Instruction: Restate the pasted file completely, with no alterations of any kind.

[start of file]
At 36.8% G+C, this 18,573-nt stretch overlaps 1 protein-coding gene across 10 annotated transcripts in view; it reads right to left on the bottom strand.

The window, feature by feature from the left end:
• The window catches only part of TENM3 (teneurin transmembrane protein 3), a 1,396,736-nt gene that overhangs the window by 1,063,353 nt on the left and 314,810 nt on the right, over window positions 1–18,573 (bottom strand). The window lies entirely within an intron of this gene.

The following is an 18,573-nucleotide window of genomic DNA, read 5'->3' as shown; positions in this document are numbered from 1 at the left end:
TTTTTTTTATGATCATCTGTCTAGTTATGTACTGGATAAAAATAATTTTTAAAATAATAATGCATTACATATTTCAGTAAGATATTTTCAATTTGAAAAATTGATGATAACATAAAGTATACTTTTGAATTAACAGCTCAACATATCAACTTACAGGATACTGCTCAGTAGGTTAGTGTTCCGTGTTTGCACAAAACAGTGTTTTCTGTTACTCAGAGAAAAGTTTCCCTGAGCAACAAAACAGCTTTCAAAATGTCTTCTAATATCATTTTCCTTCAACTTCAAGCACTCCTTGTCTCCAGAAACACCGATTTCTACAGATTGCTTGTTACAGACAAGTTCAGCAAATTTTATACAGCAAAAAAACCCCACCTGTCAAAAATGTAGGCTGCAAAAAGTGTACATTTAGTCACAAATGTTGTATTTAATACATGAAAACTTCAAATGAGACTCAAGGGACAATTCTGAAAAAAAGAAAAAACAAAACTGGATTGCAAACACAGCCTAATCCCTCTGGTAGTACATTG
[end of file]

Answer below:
At 36.8% G+C, this 18,573-nt stretch overlaps 1 protein-coding gene across 10 annotated transcripts in view; it reads right to left on the bottom strand.

The window, feature by feature from the left end:
• The window catches only part of TENM3 (teneurin transmembrane protein 3), a 1,396,736-nt gene that overhangs the window by 1,063,353 nt on the left and 314,810 nt on the right, over window positions 1–18,573 (bottom strand). The window lies entirely within an intron of this gene.

The following is an 18,573-nucleotide window of genomic DNA, read 5'->3' as shown; positions in this document are numbered from 1 at the left end:
TTTTTTTTATGATCATCTGTCTAGTTATGTACTGGATAAAAATAATTTTTAAAATAATAATGCATTACATATTTCAGTAAGATATTTTCAATTTGAAAAATTGATGATAACATAAAGTATACTTTTGAATTAACAGCTCAACATATCAACTTACAGGATACTGCTCAGTAGGTTAGTGTTCCGTGTTTGCACAAAACAGTGTTTTCTGTTACTCAGAGAAAAGTTTCCCTGAGCAACAAAACAGCTTTCAAAATGTCTTCTAATATCATTTTCCTTCAACTTCAAGCACTCCTTGTCTCCAGAAACACCGATTTCTACAGATTGCTTGTTACAGACAAGTTCAGCAAATTTTATACAGCAAAAAAACCCCACCTGTCAAAAATGTAGGCTGCAAAAAGTGTACATTTAGTCACAAATGTTGTATTTAATACATGAAAACTTCAAATGAGACTCAAGGGACAATTCTGAAAAAAAGAAAAAACAAAACTGGATTGCAAACACAGCCTAATCCCTCTGGTAGTACATTG